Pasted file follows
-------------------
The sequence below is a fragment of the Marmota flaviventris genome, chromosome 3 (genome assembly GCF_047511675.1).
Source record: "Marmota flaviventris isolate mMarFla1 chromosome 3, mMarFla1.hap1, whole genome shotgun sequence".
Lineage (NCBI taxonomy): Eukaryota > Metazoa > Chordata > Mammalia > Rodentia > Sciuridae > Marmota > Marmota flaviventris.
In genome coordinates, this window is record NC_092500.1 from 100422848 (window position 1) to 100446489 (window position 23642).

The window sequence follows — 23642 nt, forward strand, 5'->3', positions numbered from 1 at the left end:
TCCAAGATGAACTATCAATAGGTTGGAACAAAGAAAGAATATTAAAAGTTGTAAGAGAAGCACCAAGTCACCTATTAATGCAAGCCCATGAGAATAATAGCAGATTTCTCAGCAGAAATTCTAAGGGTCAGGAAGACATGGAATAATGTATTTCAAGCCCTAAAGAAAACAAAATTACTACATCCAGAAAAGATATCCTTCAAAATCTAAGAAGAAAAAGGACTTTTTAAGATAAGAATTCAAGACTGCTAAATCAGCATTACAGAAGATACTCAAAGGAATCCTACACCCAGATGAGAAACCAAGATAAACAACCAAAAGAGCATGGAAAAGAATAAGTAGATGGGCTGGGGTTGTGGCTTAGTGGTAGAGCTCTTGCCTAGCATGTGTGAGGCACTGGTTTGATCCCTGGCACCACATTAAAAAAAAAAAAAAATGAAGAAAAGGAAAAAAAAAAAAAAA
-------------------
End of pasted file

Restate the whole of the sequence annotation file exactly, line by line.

The sequence below is a fragment of the Marmota flaviventris genome, chromosome 3 (genome assembly GCF_047511675.1).
Source record: "Marmota flaviventris isolate mMarFla1 chromosome 3, mMarFla1.hap1, whole genome shotgun sequence".
Lineage (NCBI taxonomy): Eukaryota > Metazoa > Chordata > Mammalia > Rodentia > Sciuridae > Marmota > Marmota flaviventris.
In genome coordinates, this window is record NC_092500.1 from 100422848 (window position 1) to 100446489 (window position 23642).

The window sequence follows — 23642 nt, forward strand, 5'->3', positions numbered from 1 at the left end:
TCCAAGATGAACTATCAATAGGTTGGAACAAAGAAAGAATATTAAAAGTTGTAAGAGAAGCACCAAGTCACCTATTAATGCAAGCCCATGAGAATAATAGCAGATTTCTCAGCAGAAATTCTAAGGGTCAGGAAGACATGGAATAATGTATTTCAAGCCCTAAAGAAAACAAAATTACTACATCCAGAAAAGATATCCTTCAAAATCTAAGAAGAAAAAGGACTTTTTAAGATAAGAATTCAAGACTGCTAAATCAGCATTACAGAAGATACTCAAAGGAATCCTACACCCAGATGAGAAACCAAGATAAACAACCAAAAGAGCATGGAAAAGAATAAGTAGATGGGCTGGGGTTGTGGCTTAGTGGTAGAGCTCTTGCCTAGCATGTGTGAGGCACTGGTTTGATCCCTGGCACCACATTAAAAAAAAAAAAAAATGAAGAAAAGGAAAAAAAAAAAAAAA